The Supreme Court has agreed to hear two cases during its Fall 2015 term that could further transform the wage and hour class action landscape.  We briefly discuss those two cases below.

Gomez: The Effect of Rule 68 Offers of Judgment on Class/Collective Actions

Does everyone remember all the hoopla over the Supreme Court’s Genesis decision a couple of years ago?  Finally, the land’s highest court was going to tell employers how they could use a quirky procedural rule to quickly put an end to potentially costly wage and hour collective/class actions.  But then it didn’t (sort of).  Now, it appears that the Court is poised to whet our appetite once again.

In Campbell-Ewald Co. v. Gomez, the Court is expected to decide whether a Rule 68 offer of judgment for a full claim of relief moots both an individual and a Rule 23 class action claim.  The decision will have significant consequences for the wage and hour world because it will either permit or deny employers the opportunity to utilize a “picking off” strategy in connection with wage and hour class action litigations.

That strategy allows employers to quickly end a case where they make a Rule 68 offer of judgment that provides the named plaintiff with all of the relief which he or she sought before the plaintiff moves to certify a class.  Even if the plaintiff rejects or refuses to respond to the Rule 68 offer, the Supreme Court will decide whether the plaintiff’s claims still must be dismissed because he or she received everything asked for in the complaint.  If the plaintiff’s claim is mooted, next the Supreme Court will decide if that also means that the case cannot therefore proceed on a class basis.

One other note: Gomez involves a claim under the Telephone Consumer Protection Act and not the Fair Labor Standards Act, which does not use Rule 23 as a procedural device to resolve clams on a classwide basis.  Instead, FLSA has its own procedural device that requires courts to analyze whether to authorize a collective action.  In Genesis, which involved a FLSA claim, the Supreme Court assumed without deciding that a Rule 68 offer would moot the individual’s claim, and because the individual claim was mooted, the plaintiff had no personal interest in representing any putative, unnamed plaintiff or any other continuing interest in the matter.  It made that assumption because the plaintiff never appealed the lower court finding on that issue.  Thus, we believe that if the Supreme Court finds for the employer in Gomez, employers will also be able to use the picking off strategy for FLSA claims despite the procedural differences between FLSA collective actions and Rule 23 class action claims.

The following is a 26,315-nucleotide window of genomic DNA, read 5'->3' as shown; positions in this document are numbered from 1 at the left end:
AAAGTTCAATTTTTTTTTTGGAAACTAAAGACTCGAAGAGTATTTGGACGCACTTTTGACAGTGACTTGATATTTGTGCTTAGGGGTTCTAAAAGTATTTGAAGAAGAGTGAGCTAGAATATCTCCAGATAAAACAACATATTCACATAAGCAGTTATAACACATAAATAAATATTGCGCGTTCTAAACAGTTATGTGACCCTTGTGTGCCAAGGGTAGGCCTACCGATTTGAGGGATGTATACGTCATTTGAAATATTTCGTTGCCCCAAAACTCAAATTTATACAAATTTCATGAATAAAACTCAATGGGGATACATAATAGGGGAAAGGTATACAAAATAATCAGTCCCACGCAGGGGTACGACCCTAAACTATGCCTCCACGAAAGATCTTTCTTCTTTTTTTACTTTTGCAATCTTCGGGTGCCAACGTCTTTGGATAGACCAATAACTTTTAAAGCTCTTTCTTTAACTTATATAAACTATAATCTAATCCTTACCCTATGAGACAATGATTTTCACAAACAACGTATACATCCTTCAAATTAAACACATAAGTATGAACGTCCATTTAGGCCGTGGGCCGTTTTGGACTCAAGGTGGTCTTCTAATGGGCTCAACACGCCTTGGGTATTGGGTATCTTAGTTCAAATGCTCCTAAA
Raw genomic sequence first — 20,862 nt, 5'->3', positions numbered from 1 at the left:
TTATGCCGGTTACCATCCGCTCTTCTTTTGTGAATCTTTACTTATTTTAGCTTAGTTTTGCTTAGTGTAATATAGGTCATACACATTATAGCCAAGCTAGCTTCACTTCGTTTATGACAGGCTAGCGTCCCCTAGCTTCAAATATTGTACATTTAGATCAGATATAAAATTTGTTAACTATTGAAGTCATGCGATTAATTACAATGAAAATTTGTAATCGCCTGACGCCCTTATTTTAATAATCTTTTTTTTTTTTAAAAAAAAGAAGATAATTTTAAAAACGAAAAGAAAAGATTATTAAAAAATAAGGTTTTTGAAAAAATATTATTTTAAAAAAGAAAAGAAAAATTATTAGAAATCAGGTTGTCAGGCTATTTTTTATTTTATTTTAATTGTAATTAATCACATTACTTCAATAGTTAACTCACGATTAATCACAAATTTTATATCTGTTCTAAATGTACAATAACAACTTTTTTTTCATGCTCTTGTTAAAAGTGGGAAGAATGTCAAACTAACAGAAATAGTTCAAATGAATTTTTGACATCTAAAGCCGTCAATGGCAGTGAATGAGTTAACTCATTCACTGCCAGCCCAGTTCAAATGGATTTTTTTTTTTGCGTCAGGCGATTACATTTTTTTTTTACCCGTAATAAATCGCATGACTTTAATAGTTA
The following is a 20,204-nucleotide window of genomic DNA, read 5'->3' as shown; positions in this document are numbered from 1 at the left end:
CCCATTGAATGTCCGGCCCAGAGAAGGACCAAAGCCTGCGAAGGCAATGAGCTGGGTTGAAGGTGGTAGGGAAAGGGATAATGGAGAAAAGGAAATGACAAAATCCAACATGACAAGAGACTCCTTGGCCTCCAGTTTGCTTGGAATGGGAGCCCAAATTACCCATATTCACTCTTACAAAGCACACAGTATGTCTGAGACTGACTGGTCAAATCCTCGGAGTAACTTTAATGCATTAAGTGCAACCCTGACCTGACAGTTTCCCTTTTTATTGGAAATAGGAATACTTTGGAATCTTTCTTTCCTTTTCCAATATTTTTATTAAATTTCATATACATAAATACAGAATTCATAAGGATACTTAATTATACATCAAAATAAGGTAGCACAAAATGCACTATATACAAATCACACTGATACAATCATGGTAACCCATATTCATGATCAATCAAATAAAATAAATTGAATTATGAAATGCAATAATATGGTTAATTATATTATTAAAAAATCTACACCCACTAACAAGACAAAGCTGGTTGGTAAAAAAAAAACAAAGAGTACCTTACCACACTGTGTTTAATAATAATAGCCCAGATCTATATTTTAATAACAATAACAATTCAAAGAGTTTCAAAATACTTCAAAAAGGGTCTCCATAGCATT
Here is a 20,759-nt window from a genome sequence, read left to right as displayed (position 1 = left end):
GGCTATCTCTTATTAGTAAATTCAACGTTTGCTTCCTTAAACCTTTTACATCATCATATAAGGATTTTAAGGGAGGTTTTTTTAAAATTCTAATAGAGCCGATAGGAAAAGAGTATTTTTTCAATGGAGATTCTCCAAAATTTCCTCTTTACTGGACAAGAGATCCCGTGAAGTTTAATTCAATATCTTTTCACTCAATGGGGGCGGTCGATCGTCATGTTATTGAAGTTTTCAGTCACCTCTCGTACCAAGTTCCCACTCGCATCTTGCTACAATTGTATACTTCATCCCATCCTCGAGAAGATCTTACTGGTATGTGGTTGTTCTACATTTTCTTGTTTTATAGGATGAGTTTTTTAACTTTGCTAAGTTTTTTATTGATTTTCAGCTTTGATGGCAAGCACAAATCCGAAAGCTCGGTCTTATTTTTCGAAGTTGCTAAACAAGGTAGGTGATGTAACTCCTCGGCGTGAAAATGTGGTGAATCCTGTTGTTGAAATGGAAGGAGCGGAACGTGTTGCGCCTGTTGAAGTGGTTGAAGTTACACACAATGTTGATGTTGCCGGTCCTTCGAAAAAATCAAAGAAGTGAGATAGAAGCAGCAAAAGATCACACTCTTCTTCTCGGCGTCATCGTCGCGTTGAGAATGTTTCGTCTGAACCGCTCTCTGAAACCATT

Tyson: The Impact of Differences Among Class Members in Certifying Class/Collective Actions

Typically, to certify a class under Rule 23, a plaintiff must show that there are questions of law or fact common to the class (the commonality requirement) and those questions predominate over any questions affecting only individual members (the predominance requirement).  Separately, to authorize a collective action notice under the Fair Labor Standards Act, a plaintiff must show that the potential plaintiffs are “similarly situated” to one another – typically an easier showing to make.

In Tyson Foods, Inc. v. Bouaphakeo, the plaintiff alleged that Tyson violated federal and state wage and hour laws by failing to pay him and others for time they spent donning and doffing certain protective gear and traveling to worksites.  The trial court certified a Rule 23 class action and authorized a collective action notice under FLSA on the basis that there were common questions over whether these activities were compensable, and the plaintiffs later prevailed at trial, in part, because the trial court allowed the plaintiffs to use statistical evidence that treated all class members as an average class member for purpose of measuring damages even though class members spent different amounts of time donning and doffing and some spent no time at all.

On appeal, the Supreme Court will decide whether these differences in individual class members can be ignored when deciding whether to certify a Rule 23 class action or authorize a FLSA collective action, where liability and damages will be determined using statistical techniques presume all class members are identical to the average observed in the same.  It will also decide whether a court may certify a Rule 23 class action or authorize a FLSA collective action where the class contains hundreds of members who were not injured and have no right to damages.  If the Supreme Court decides these questions in the negative then it will be a huge victory for employers and foreclose another avenue for plaintiffs to pursue collective relief.